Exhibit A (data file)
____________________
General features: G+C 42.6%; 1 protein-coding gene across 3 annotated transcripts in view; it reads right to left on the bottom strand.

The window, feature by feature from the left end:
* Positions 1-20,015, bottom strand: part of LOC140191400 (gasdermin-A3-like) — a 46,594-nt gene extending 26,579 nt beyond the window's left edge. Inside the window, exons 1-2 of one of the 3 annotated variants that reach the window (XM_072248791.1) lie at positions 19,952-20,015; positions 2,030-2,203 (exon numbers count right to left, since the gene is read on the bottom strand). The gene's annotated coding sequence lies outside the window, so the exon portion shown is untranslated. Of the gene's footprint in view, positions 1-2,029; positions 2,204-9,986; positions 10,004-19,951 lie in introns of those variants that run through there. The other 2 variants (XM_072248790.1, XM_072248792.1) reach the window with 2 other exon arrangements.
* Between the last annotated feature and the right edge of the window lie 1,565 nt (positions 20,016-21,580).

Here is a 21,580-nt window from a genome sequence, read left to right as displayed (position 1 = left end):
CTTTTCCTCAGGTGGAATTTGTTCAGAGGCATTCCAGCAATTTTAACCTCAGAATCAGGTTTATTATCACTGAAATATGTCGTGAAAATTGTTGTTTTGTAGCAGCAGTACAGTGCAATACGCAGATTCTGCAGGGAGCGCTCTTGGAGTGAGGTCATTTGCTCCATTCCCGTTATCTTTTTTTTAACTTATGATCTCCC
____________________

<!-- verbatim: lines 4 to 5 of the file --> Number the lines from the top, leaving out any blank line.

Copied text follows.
* Between the last annotated feature and the right edge of the window lie 1,565 nt (positions 20,016-21,580).

Here is a 21,580-nt window from a genome sequence, read left to right as displayed (position 1 = left end):